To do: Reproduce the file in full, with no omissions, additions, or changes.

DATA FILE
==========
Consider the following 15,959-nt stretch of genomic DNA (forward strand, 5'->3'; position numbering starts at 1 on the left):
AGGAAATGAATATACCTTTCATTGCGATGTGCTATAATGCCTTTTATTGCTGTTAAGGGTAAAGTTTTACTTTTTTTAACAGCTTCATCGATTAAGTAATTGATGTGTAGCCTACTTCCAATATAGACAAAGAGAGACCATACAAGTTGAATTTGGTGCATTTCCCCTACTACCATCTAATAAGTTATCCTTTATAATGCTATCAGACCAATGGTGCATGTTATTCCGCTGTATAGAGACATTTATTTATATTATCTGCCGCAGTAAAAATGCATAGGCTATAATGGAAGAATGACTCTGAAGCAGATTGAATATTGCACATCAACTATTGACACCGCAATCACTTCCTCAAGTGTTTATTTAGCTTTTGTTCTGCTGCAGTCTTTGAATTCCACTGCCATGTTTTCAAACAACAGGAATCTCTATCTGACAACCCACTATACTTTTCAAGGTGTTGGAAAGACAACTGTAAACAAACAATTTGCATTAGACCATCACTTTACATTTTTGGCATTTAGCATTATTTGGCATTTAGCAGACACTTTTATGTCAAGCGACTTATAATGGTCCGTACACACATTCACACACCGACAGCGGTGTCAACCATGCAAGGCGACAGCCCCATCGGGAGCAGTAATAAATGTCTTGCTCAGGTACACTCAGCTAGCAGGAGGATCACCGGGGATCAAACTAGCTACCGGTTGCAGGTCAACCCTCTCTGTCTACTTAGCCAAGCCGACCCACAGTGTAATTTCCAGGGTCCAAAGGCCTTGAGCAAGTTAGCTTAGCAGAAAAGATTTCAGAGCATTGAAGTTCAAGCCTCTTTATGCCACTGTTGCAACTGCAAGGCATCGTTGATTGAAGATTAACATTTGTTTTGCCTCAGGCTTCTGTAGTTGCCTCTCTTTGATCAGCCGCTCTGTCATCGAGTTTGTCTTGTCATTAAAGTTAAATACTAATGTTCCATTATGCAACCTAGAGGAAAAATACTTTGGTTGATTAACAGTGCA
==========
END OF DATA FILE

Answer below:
Consider the following 15,959-nt stretch of genomic DNA (forward strand, 5'->3'; position numbering starts at 1 on the left):
AGGAAATGAATATACCTTTCATTGCGATGTGCTATAATGCCTTTTATTGCTGTTAAGGGTAAAGTTTTACTTTTTTTAACAGCTTCATCGATTAAGTAATTGATGTGTAGCCTACTTCCAATATAGACAAAGAGAGACCATACAAGTTGAATTTGGTGCATTTCCCCTACTACCATCTAATAAGTTATCCTTTATAATGCTATCAGACCAATGGTGCATGTTATTCCGCTGTATAGAGACATTTATTTATATTATCTGCCGCAGTAAAAATGCATAGGCTATAATGGAAGAATGACTCTGAAGCAGATTGAATATTGCACATCAACTATTGACACCGCAATCACTTCCTCAAGTGTTTATTTAGCTTTTGTTCTGCTGCAGTCTTTGAATTCCACTGCCATGTTTTCAAACAACAGGAATCTCTATCTGACAACCCACTATACTTTTCAAGGTGTTGGAAAGACAACTGTAAACAAACAATTTGCATTAGACCATCACTTTACATTTTTGGCATTTAGCATTATTTGGCATTTAGCAGACACTTTTATGTCAAGCGACTTATAATGGTCCGTACACACATTCACACACCGACAGCGGTGTCAACCATGCAAGGCGACAGCCCCATCGGGAGCAGTAATAAATGTCTTGCTCAGGTACACTCAGCTAGCAGGAGGATCACCGGGGATCAAACTAGCTACCGGTTGCAGGTCAACCCTCTCTGTCTACTTAGCCAAGCCGACCCACAGTGTAATTTCCAGGGTCCAAAGGCCTTGAGCAAGTTAGCTTAGCAGAAAAGATTTCAGAGCATTGAAGTTCAAGCCTCTTTATGCCACTGTTGCAACTGCAAGGCATCGTTGATTGAAGATTAACATTTGTTTTGCCTCAGGCTTCTGTAGTTGCCTCTCTTTGATCAGCCGCTCTGTCATCGAGTTTGTCTTGTCATTAAAGTTAAATACTAATGTTCCATTATGCAACCTAGAGGAAAAATACTTTGGTTGATTAACAGTGCA